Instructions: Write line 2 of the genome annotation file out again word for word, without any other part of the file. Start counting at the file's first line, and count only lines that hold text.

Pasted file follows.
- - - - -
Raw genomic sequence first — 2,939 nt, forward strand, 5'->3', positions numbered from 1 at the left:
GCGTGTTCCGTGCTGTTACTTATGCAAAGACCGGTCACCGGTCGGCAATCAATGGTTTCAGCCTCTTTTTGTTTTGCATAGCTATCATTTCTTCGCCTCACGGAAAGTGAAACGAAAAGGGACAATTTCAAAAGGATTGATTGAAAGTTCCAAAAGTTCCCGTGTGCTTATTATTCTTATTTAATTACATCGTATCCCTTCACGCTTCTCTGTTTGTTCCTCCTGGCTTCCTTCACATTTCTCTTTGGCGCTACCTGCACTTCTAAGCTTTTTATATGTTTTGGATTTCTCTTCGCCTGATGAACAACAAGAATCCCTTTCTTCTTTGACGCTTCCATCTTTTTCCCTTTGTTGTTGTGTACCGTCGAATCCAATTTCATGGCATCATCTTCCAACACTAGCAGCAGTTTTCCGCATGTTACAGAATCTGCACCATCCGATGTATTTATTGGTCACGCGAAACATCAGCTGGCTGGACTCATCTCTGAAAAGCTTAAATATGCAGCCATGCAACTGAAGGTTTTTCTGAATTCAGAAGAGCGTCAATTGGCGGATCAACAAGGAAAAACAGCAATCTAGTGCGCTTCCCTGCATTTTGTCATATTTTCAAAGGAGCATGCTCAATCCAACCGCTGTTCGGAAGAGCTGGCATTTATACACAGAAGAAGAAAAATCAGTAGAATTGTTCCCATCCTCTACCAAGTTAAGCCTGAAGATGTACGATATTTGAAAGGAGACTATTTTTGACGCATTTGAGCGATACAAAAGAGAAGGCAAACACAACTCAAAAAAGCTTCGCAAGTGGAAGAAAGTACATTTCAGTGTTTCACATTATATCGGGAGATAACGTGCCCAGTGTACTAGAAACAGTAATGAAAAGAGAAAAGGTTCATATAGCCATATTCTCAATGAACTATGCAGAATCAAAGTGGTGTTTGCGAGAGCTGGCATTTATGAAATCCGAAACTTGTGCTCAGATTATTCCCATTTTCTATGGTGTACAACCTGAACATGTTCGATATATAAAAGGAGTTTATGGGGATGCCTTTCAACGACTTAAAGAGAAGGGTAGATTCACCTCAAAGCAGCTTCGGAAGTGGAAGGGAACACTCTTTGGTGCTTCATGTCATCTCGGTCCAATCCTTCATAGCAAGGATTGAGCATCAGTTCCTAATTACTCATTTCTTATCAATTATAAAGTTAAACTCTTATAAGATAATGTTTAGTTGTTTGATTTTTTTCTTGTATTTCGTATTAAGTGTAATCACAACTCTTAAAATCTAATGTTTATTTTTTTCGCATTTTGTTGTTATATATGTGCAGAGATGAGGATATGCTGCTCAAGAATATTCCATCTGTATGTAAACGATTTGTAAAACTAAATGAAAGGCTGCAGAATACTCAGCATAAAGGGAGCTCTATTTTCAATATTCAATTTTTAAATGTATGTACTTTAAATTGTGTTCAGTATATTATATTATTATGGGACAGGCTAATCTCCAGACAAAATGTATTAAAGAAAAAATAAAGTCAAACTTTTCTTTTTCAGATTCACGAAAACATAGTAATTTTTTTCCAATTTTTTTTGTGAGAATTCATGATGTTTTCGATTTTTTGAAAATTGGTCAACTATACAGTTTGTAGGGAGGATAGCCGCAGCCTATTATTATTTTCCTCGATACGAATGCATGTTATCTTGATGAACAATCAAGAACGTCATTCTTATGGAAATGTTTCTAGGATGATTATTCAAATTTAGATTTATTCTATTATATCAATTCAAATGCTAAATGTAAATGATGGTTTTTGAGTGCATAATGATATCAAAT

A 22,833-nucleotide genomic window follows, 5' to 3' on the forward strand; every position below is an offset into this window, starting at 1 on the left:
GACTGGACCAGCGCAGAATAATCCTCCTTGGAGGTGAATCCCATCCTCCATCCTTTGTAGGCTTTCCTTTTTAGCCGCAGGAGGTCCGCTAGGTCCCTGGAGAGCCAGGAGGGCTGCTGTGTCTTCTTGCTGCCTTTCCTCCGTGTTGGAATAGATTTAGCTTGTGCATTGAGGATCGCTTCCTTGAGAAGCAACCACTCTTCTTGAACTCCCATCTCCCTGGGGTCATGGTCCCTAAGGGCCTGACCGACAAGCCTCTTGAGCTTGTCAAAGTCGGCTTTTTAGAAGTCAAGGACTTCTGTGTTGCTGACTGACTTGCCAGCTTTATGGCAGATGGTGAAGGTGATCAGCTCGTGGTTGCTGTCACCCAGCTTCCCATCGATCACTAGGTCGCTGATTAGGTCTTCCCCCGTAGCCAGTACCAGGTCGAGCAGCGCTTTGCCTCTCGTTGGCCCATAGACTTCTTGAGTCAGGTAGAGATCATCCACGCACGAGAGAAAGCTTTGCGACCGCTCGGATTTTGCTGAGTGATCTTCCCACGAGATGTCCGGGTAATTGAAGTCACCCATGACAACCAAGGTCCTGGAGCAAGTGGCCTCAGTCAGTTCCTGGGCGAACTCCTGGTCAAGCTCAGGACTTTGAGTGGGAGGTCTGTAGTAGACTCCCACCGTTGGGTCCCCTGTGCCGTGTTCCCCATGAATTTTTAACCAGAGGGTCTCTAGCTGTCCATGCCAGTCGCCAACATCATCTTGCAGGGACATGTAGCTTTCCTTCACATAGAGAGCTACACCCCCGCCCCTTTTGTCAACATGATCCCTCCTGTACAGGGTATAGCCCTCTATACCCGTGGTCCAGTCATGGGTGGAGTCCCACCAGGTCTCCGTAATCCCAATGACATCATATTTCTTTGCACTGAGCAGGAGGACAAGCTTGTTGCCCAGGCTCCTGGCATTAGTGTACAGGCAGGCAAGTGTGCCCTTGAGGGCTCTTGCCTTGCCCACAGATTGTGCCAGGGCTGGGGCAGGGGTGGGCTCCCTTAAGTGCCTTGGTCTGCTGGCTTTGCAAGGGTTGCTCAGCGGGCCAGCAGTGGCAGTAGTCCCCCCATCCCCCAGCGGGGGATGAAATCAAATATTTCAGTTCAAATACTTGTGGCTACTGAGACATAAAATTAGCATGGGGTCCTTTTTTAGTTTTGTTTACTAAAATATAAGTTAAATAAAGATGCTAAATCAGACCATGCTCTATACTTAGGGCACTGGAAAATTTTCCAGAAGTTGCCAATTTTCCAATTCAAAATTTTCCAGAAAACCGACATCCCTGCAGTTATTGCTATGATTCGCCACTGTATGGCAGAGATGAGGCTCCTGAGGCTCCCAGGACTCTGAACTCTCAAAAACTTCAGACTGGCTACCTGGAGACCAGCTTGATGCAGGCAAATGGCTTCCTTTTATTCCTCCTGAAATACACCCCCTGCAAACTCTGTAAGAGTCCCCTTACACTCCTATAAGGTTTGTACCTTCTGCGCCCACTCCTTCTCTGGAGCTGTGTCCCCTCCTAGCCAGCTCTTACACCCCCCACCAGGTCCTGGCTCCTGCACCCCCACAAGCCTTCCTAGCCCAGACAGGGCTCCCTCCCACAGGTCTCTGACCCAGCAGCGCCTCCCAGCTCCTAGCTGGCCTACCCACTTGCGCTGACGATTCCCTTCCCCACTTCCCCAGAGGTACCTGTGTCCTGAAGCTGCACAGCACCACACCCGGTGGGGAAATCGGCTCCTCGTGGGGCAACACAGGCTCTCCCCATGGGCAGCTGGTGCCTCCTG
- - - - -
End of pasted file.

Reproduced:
GCGTGTTCCGTGCTGTTACTTATGCAAAGACCGGTCACCGGTCGGCAATCAATGGTTTCAGCCTCTTTTTGTTTTGCATAGCTATCATTTCTTCGCCTCACGGAAAGTGAAACGAAAAGGGACAATTTCAAAAGGATTGATTGAAAGTTCCAAAAGTTCCCGTGTGCTTATTATTCTTATTTAATTACATCGTATCCCTTCACGCTTCTCTGTTTGTTCCTCCTGGCTTCCTTCACATTTCTCTTTGGCGCTACCTGCACTTCTAAGCTTTTTATATGTTTTGGATTTCTCTTCGCCTGATGAACAACAAGAATCCCTTTCTTCTTTGACGCTTCCATCTTTTTCCCTTTGTTGTTGTGTACCGTCGAATCCAATTTCATGGCATCATCTTCCAACACTAGCAGCAGTTTTCCGCATGTTACAGAATCTGCACCATCCGATGTATTTATTGGTCACGCGAAACATCAGCTGGCTGGACTCATCTCTGAAAAGCTTAAATATGCAGCCATGCAACTGAAGGTTTTTCTGAATTCAGAAGAGCGTCAATTGGCGGATCAACAAGGAAAAACAGCAATCTAGTGCGCTTCCCTGCATTTTGTCATATTTTCAAAGGAGCATGCTCAATCCAACCGCTGTTCGGAAGAGCTGGCATTTATACACAGAAGAAGAAAAATCAGTAGAATTGTTCCCATCCTCTACCAAGTTAAGCCTGAAGATGTACGATATTTGAAAGGAGACTATTTTTGACGCATTTGAGCGATACAAAAGAGAAGGCAAACACAACTCAAAAAAGCTTCGCAAGTGGAAGAAAGTACATTTCAGTGTTTCACATTATATCGGGAGATAACGTGCCCAGTGTACTAGAAACAGTAATGAAAAGAGAAAAGGTTCATATAGCCATATTCTCAATGAACTATGCAGAATCAAAGTGGTGTTTGCGAGAGCTGGCATTTATGAAATCCGAAACTTGTGCTCAGATTATTCCCATTTTCTATGGTGTACAACCTGAACATGTTCGATATATAAAAGGAGTTTATGGGGATGCCTTTCAACGACTTAAAGAGAAGGGTAGATTCACCTCAAAGCAGCTTCGGAAGTGGAAGGGAACACTCTTTGGTGCTTCATGTCATCTCGGTCCAATCCTTCATAGCAAGGATTGAGCATCAGTTCCTAATTACTCATTTCTTATCAATTATAAAGTTAAACTCTTATAAGATAATGTTTAGTTGTTTGATTTTTTTCTTGTATTTCGTATTAAGTGTAATCACAACTCTTAAAATCTAATGTTTATTTTTTTCGCATTTTGTTGTTATATATGTGCAGAGATGAGGATATGCTGCTCAAGAATATTCCATCTGTATGTAAACGATTTGTAAAACTAAATGAAAGGCTGCAGAATACTCAGCATAAAGGGAGCTCTATTTTCAATATTCAATTTTTAAATGTATGTACTTTAAATTGTGTTCAGTATATTATATTATTATGGGACAGGCTAATCTCCAGACAAAATGTATTAAAGAAAAAATAAAGTCAAACTTTTCTTTTTCAGATTCACGAAAACATAGTAATTTTTTTCCAATTTTTTTTGTGAGAATTCATGATGTTTTCGATTTTTTGAAAATTGGTCAACTATACAGTTTGTAGGGAGGATAGCCGCAGCCTATTATTATTTTCCTCGATACGAATGCATGTTATCTTGATGAACAATCAAGAACGTCATTCTTATGGAAATGTTTCTAGGATGATTATTCAAATTTAGATTTATTCTATTATATCAATTCAAATGCTAAATGTAAATGATGGTTTTTGAGTGCATAATGATATCAAAT